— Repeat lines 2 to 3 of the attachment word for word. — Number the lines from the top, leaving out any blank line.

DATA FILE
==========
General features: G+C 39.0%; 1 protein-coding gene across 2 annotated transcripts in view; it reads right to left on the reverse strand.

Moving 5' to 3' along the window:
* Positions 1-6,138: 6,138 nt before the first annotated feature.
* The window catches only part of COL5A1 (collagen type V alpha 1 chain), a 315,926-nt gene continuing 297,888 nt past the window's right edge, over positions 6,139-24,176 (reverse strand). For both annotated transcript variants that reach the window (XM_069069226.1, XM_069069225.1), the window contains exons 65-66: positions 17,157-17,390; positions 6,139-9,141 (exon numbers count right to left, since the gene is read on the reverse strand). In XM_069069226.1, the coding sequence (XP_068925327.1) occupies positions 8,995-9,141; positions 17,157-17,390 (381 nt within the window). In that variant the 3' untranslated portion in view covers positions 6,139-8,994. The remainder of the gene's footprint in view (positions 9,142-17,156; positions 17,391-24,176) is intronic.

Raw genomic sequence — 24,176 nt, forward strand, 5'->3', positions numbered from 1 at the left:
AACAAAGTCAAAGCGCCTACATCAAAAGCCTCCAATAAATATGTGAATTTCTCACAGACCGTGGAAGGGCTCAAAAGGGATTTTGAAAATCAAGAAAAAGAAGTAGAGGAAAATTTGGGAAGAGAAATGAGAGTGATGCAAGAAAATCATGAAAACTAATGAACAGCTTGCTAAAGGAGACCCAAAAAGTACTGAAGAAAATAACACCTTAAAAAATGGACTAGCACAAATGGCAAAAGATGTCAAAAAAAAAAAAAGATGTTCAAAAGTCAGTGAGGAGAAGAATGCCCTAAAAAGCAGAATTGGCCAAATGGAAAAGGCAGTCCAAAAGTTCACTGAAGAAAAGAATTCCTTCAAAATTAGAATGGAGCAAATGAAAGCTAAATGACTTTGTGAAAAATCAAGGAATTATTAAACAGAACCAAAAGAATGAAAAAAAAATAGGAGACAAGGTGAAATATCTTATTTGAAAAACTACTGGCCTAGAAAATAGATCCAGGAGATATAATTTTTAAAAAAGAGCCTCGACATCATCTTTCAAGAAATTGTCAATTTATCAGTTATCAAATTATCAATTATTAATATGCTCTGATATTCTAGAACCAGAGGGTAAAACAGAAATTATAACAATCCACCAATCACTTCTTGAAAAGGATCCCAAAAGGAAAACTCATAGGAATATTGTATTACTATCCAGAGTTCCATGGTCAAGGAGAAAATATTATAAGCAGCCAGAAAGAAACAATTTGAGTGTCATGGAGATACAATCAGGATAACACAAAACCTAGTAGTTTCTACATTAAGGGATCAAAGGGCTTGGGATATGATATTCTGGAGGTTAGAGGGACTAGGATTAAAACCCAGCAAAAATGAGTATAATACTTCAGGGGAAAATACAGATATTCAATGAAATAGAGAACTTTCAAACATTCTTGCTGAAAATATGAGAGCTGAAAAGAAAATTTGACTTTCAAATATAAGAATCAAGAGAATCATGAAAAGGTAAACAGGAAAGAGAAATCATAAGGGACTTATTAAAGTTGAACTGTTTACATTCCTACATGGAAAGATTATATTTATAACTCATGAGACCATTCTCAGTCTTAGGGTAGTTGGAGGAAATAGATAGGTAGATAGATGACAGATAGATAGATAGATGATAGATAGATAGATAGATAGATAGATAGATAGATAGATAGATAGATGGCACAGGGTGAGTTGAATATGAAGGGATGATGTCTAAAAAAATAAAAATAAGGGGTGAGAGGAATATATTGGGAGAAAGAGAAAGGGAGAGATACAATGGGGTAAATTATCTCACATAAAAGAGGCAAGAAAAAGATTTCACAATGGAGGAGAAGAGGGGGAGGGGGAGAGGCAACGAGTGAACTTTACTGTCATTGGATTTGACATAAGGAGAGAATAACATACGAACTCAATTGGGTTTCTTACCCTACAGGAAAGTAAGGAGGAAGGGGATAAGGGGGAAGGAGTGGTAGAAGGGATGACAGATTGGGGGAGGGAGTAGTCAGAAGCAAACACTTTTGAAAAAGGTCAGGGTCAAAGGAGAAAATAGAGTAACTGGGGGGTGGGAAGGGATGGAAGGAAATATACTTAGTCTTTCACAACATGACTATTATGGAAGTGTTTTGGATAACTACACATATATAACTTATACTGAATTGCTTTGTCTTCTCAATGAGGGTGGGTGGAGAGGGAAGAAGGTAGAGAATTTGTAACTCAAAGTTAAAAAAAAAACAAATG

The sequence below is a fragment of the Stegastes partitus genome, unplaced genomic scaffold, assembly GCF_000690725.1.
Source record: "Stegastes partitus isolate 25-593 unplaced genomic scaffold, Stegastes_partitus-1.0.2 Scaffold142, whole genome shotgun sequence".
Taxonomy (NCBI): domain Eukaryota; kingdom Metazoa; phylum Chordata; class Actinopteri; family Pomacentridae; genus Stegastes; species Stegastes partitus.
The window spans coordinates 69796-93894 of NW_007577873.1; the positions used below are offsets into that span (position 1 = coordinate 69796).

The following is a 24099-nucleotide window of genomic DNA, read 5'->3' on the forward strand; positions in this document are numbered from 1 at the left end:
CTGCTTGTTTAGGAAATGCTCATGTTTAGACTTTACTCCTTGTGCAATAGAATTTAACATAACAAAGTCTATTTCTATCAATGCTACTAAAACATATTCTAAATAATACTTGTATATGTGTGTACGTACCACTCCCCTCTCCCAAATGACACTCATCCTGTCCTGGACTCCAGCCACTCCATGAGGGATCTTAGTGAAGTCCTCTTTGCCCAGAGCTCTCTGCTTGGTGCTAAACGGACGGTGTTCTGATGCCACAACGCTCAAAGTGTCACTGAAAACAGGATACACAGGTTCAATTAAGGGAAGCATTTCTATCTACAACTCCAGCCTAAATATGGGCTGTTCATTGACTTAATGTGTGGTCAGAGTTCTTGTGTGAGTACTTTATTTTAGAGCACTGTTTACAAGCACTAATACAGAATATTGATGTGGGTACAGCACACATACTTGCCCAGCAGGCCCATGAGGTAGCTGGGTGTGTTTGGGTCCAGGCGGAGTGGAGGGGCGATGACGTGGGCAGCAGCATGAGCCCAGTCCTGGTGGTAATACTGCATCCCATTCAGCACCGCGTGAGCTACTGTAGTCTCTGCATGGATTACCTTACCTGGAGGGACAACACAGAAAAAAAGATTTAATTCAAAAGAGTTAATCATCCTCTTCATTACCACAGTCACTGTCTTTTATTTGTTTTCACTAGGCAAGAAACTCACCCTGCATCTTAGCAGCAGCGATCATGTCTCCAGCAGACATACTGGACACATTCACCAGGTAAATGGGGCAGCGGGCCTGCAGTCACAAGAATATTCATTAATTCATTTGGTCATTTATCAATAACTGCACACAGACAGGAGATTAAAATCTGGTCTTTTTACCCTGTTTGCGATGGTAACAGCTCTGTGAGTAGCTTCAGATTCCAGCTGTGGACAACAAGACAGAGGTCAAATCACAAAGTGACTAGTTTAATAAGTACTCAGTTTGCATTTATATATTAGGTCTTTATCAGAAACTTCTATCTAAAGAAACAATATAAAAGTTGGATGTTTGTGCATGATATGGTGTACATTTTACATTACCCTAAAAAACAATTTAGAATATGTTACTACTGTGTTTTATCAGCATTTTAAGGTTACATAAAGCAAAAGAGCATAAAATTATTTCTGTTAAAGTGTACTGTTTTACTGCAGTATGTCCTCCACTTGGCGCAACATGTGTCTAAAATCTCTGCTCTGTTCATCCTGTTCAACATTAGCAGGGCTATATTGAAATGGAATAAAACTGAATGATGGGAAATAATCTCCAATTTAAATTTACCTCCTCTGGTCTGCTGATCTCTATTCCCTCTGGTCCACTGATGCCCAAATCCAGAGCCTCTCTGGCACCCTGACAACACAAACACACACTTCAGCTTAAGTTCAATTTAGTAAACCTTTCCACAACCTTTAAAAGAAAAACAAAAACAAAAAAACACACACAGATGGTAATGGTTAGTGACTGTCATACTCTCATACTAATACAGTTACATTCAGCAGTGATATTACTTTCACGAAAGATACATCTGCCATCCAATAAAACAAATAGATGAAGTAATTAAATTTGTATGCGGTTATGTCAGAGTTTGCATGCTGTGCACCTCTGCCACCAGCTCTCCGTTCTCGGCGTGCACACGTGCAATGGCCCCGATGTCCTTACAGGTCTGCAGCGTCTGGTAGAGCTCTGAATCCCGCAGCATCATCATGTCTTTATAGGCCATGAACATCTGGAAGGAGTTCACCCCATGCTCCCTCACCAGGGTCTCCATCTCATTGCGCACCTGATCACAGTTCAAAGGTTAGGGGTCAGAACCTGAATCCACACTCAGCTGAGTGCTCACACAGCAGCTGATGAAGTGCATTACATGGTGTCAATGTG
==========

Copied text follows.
Moving 5' to 3' along the window:
* Positions 1-6,138: 6,138 nt before the first annotated feature.